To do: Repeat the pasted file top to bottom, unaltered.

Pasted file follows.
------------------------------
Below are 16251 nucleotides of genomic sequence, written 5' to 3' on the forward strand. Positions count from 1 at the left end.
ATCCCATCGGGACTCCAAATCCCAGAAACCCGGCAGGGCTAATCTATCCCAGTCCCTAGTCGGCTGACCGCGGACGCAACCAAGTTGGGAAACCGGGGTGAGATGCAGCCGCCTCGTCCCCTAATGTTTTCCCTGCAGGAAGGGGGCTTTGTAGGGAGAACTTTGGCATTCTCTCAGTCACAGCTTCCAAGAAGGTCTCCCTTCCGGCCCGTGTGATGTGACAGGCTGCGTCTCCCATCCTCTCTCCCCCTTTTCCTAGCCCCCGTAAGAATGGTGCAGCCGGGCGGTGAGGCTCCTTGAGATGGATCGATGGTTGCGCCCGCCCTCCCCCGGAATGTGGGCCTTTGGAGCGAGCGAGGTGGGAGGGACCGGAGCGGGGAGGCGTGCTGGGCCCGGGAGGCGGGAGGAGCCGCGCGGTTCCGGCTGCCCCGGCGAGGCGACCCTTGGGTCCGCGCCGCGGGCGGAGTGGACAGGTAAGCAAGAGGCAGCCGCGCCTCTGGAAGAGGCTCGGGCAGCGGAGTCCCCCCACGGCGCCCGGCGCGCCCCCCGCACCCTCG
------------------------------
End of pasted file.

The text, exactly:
Below are 16251 nucleotides of genomic sequence, written 5' to 3' on the forward strand. Positions count from 1 at the left end.
ATCCCATCGGGACTCCAAATCCCAGAAACCCGGCAGGGCTAATCTATCCCAGTCCCTAGTCGGCTGACCGCGGACGCAACCAAGTTGGGAAACCGGGGTGAGATGCAGCCGCCTCGTCCCCTAATGTTTTCCCTGCAGGAAGGGGGCTTTGTAGGGAGAACTTTGGCATTCTCTCAGTCACAGCTTCCAAGAAGGTCTCCCTTCCGGCCCGTGTGATGTGACAGGCTGCGTCTCCCATCCTCTCTCCCCCTTTTCCTAGCCCCCGTAAGAATGGTGCAGCCGGGCGGTGAGGCTCCTTGAGATGGATCGATGGTTGCGCCCGCCCTCCCCCGGAATGTGGGCCTTTGGAGCGAGCGAGGTGGGAGGGACCGGAGCGGGGAGGCGTGCTGGGCCCGGGAGGCGGGAGGAGCCGCGCGGTTCCGGCTGCCCCGGCGAGGCGACCCTTGGGTCCGCGCCGCGGGCGGAGTGGACAGGTAAGCAAGAGGCAGCCGCGCCTCTGGAAGAGGCTCGGGCAGCGGAGTCCCCCCACGGCGCCCGGCGCGCCCCCCGCACCCTCG